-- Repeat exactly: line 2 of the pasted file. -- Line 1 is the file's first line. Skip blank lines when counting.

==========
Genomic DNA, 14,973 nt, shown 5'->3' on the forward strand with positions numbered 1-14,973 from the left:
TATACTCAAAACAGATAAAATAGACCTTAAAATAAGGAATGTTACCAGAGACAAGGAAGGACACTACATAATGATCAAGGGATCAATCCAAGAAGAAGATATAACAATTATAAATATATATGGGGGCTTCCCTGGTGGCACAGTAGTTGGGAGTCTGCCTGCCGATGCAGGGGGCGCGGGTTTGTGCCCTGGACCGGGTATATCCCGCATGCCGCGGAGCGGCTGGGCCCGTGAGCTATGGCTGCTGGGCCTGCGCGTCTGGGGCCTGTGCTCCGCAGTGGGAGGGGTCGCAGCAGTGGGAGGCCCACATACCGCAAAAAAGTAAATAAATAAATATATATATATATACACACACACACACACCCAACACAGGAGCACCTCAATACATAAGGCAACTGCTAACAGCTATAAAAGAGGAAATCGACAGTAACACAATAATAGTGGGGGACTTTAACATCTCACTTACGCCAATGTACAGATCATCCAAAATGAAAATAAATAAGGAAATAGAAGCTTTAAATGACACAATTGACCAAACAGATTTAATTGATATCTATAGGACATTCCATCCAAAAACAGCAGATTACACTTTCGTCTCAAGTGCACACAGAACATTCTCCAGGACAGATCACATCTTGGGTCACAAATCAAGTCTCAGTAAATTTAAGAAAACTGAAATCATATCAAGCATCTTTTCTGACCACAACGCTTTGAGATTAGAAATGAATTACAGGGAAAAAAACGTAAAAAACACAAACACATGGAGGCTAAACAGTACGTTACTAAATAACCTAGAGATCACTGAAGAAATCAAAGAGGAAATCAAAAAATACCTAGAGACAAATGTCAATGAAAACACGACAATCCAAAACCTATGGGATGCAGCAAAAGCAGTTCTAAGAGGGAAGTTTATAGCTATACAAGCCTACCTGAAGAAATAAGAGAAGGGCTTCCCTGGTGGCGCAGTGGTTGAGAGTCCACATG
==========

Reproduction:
TATACTCAAAACAGATAAAATAGACCTTAAAATAAGGAATGTTACCAGAGACAAGGAAGGACACTACATAATGATCAAGGGATCAATCCAAGAAGAAGATATAACAATTATAAATATATATGGGGGCTTCCCTGGTGGCACAGTAGTTGGGAGTCTGCCTGCCGATGCAGGGGGCGCGGGTTTGTGCCCTGGACCGGGTATATCCCGCATGCCGCGGAGCGGCTGGGCCCGTGAGCTATGGCTGCTGGGCCTGCGCGTCTGGGGCCTGTGCTCCGCAGTGGGAGGGGTCGCAGCAGTGGGAGGCCCACATACCGCAAAAAAGTAAATAAATAAATATATATATATATACACACACACACACACCCAACACAGGAGCACCTCAATACATAAGGCAACTGCTAACAGCTATAAAAGAGGAAATCGACAGTAACACAATAATAGTGGGGGACTTTAACATCTCACTTACGCCAATGTACAGATCATCCAAAATGAAAATAAATAAGGAAATAGAAGCTTTAAATGACACAATTGACCAAACAGATTTAATTGATATCTATAGGACATTCCATCCAAAAACAGCAGATTACACTTTCGTCTCAAGTGCACACAGAACATTCTCCAGGACAGATCACATCTTGGGTCACAAATCAAGTCTCAGTAAATTTAAGAAAACTGAAATCATATCAAGCATCTTTTCTGACCACAACGCTTTGAGATTAGAAATGAATTACAGGGAAAAAAACGTAAAAAACACAAACACATGGAGGCTAAACAGTACGTTACTAAATAACCTAGAGATCACTGAAGAAATCAAAGAGGAAATCAAAAAATACCTAGAGACAAATGTCAATGAAAACACGACAATCCAAAACCTATGGGATGCAGCAAAAGCAGTTCTAAGAGGGAAGTTTATAGCTATACAAGCCTACCTGAAGAAATAAGAGAAGGGCTTCCCTGGTGGCGCAGTGGTTGAGAGTCCACATG